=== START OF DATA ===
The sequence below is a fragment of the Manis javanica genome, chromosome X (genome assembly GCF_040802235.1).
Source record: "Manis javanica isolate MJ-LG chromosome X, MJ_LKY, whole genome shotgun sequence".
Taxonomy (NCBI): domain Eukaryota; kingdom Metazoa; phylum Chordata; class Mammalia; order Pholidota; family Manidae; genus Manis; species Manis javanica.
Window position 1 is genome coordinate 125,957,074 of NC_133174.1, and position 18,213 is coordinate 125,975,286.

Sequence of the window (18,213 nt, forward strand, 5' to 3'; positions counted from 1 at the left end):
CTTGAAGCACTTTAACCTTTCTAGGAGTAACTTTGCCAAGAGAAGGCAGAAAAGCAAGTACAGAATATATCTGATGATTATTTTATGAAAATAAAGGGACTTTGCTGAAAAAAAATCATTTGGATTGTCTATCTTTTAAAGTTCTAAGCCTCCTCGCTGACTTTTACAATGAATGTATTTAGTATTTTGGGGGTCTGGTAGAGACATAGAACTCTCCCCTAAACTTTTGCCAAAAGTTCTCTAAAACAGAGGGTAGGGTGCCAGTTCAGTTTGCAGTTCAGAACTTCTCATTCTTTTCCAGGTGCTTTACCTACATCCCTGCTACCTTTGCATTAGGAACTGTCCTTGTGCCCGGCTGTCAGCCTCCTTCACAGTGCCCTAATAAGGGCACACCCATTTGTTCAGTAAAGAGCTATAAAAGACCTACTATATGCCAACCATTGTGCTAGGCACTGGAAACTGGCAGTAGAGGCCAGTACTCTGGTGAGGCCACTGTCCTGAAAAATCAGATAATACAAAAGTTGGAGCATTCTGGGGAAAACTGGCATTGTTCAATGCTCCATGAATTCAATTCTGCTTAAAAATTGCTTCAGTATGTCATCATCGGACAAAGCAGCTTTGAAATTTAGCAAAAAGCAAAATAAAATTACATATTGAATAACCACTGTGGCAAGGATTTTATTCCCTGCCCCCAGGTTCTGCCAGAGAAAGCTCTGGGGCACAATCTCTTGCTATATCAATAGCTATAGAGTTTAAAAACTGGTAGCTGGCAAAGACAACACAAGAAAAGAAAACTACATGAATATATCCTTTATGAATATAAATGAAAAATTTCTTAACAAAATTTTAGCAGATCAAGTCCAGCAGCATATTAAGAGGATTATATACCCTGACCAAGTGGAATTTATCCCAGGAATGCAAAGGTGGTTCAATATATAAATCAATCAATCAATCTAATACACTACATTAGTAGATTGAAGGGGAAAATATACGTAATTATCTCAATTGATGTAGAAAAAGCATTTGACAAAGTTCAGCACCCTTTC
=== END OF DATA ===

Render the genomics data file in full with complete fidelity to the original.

The sequence below is a fragment of the Manis javanica genome, chromosome X (genome assembly GCF_040802235.1).
Source record: "Manis javanica isolate MJ-LG chromosome X, MJ_LKY, whole genome shotgun sequence".
Taxonomy (NCBI): domain Eukaryota; kingdom Metazoa; phylum Chordata; class Mammalia; order Pholidota; family Manidae; genus Manis; species Manis javanica.
Window position 1 is genome coordinate 125,957,074 of NC_133174.1, and position 18,213 is coordinate 125,975,286.

Sequence of the window (18,213 nt, forward strand, 5' to 3'; positions counted from 1 at the left end):
CTTGAAGCACTTTAACCTTTCTAGGAGTAACTTTGCCAAGAGAAGGCAGAAAAGCAAGTACAGAATATATCTGATGATTATTTTATGAAAATAAAGGGACTTTGCTGAAAAAAAATCATTTGGATTGTCTATCTTTTAAAGTTCTAAGCCTCCTCGCTGACTTTTACAATGAATGTATTTAGTATTTTGGGGGTCTGGTAGAGACATAGAACTCTCCCCTAAACTTTTGCCAAAAGTTCTCTAAAACAGAGGGTAGGGTGCCAGTTCAGTTTGCAGTTCAGAACTTCTCATTCTTTTCCAGGTGCTTTACCTACATCCCTGCTACCTTTGCATTAGGAACTGTCCTTGTGCCCGGCTGTCAGCCTCCTTCACAGTGCCCTAATAAGGGCACACCCATTTGTTCAGTAAAGAGCTATAAAAGACCTACTATATGCCAACCATTGTGCTAGGCACTGGAAACTGGCAGTAGAGGCCAGTACTCTGGTGAGGCCACTGTCCTGAAAAATCAGATAATACAAAAGTTGGAGCATTCTGGGGAAAACTGGCATTGTTCAATGCTCCATGAATTCAATTCTGCTTAAAAATTGCTTCAGTATGTCATCATCGGACAAAGCAGCTTTGAAATTTAGCAAAAAGCAAAATAAAATTACATATTGAATAACCACTGTGGCAAGGATTTTATTCCCTGCCCCCAGGTTCTGCCAGAGAAAGCTCTGGGGCACAATCTCTTGCTATATCAATAGCTATAGAGTTTAAAAACTGGTAGCTGGCAAAGACAACACAAGAAAAGAAAACTACATGAATATATCCTTTATGAATATAAATGAAAAATTTCTTAACAAAATTTTAGCAGATCAAGTCCAGCAGCATATTAAGAGGATTATATACCCTGACCAAGTGGAATTTATCCCAGGAATGCAAAGGTGGTTCAATATATAAATCAATCAATCAATCTAATACACTACATTAGTAGATTGAAGGGGAAAATATACGTAATTATCTCAATTGATGTAGAAAAAGCATTTGACAAAGTTCAGCACCCTTTC